LANSING―Bipartisan legislation that will give prosecutors the tools they need to help put a stop to mortgage fraud in Oakland County and throughout the state was sent to the governor Wednesday to be signed into law, said Sen. Jim Marleau, one of the bill sponsors.
“As homeowners continue to struggle in this tough economy, mortgage fraud can be a particularly destructive crime, overwhelming its victims while costing Michigan taxpayers millions of dollars every year,” said Marleau, R-Lake Orion. “This is a significant step in our efforts to end one of the costliest and most troubling problems facing homeowners.”
The package creates a new crime of residential mortgage fraud and authorizes new sentencing guidelines and increased penalties for crimes such as forging deeds. Mortgage fraud will become a felony punishable by up to 20 years in prison and a $500,000 fine.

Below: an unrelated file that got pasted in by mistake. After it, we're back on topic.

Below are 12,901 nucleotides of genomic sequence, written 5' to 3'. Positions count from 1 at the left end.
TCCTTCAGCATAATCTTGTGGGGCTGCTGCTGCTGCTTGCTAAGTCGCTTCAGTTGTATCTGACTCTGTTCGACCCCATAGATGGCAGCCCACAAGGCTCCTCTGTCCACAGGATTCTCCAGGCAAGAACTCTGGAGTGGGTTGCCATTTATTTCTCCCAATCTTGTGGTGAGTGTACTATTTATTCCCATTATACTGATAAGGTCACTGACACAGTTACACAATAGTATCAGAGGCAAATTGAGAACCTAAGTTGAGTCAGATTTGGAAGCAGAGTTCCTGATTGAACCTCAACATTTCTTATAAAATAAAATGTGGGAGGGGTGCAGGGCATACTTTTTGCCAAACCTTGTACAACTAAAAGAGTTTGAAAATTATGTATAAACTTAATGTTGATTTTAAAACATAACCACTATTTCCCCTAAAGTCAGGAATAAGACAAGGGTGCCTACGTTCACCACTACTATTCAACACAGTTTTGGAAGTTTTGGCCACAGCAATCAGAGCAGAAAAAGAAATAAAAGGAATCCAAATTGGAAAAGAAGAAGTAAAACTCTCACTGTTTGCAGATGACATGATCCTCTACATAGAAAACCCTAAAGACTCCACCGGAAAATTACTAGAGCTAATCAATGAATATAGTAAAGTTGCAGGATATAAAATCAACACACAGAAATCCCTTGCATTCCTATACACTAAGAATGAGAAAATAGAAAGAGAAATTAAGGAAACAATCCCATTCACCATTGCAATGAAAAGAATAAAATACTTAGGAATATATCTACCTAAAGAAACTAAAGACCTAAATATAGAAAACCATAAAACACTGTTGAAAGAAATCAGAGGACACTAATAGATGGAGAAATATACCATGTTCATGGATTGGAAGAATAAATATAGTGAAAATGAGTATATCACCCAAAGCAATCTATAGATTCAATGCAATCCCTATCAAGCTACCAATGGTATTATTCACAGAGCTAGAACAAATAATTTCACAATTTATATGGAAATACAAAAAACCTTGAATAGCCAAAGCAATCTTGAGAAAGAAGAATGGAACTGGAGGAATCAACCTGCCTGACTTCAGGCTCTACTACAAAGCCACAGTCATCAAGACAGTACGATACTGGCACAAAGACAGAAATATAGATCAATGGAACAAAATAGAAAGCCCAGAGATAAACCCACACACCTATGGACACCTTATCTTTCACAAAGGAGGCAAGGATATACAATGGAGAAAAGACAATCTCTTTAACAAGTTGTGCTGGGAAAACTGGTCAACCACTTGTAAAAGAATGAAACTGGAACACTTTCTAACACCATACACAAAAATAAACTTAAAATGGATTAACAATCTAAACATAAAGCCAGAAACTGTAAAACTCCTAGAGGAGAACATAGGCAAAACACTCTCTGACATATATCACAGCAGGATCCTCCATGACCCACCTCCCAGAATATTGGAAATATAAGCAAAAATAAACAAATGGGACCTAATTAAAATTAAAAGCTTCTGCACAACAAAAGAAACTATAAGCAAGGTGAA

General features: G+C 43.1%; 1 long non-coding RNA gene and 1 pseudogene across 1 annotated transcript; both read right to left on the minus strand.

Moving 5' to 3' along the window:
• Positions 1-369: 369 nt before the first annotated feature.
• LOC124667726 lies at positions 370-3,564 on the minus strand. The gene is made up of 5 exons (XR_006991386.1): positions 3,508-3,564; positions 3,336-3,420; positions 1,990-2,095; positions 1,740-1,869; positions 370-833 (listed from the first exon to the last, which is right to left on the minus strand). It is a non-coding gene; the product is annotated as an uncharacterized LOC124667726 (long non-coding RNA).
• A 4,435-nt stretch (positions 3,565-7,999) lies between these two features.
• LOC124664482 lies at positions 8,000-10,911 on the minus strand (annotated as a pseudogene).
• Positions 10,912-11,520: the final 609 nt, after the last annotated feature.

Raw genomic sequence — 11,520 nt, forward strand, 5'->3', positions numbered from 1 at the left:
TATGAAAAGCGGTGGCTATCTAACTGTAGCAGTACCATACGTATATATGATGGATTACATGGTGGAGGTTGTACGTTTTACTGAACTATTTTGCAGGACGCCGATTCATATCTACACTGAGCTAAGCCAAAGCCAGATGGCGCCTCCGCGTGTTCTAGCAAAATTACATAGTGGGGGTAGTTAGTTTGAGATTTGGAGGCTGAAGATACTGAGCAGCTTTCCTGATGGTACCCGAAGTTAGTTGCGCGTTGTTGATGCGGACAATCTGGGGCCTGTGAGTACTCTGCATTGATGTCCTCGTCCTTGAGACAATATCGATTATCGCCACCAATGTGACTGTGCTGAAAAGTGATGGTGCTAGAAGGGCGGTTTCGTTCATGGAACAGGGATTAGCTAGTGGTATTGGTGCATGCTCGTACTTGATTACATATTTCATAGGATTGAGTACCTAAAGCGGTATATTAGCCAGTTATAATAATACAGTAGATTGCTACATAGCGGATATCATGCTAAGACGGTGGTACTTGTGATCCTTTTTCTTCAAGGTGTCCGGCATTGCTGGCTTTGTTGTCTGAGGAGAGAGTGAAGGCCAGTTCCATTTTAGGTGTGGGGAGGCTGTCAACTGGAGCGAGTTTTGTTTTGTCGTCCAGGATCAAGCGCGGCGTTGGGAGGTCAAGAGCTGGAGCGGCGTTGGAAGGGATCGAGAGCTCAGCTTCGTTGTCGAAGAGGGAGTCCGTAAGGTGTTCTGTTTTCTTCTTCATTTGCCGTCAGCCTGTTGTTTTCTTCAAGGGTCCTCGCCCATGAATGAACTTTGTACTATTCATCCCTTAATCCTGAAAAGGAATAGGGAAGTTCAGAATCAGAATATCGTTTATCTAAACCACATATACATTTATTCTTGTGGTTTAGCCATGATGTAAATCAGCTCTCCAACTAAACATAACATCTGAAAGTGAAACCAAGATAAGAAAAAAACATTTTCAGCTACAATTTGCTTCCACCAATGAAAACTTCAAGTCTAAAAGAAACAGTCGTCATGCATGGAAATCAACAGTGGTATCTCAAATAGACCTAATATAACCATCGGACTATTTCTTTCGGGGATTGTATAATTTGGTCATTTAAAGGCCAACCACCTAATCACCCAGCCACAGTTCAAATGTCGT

Marleau’s measure, Senate Bill 252, increases the maximum penalty for violating the notary public law to four years in prison. Under current law, the maximum penalty is one year.
“Most notaries act in full compliance with the law, but there are some bad actors,” Marleau said. “This law will help put an end to the damage they can do.”
The reforms are supported by Attorney General Bill Schuette, Secretary of State Ruth Johnson and industry groups, including the Michigan Bankers Association, Michigan Credit Union League, and the Prosecuting Attorneys Association of Michigan.
SBs 43 and 249 through 252 are headed to the governor, who is expected to sign them into law.
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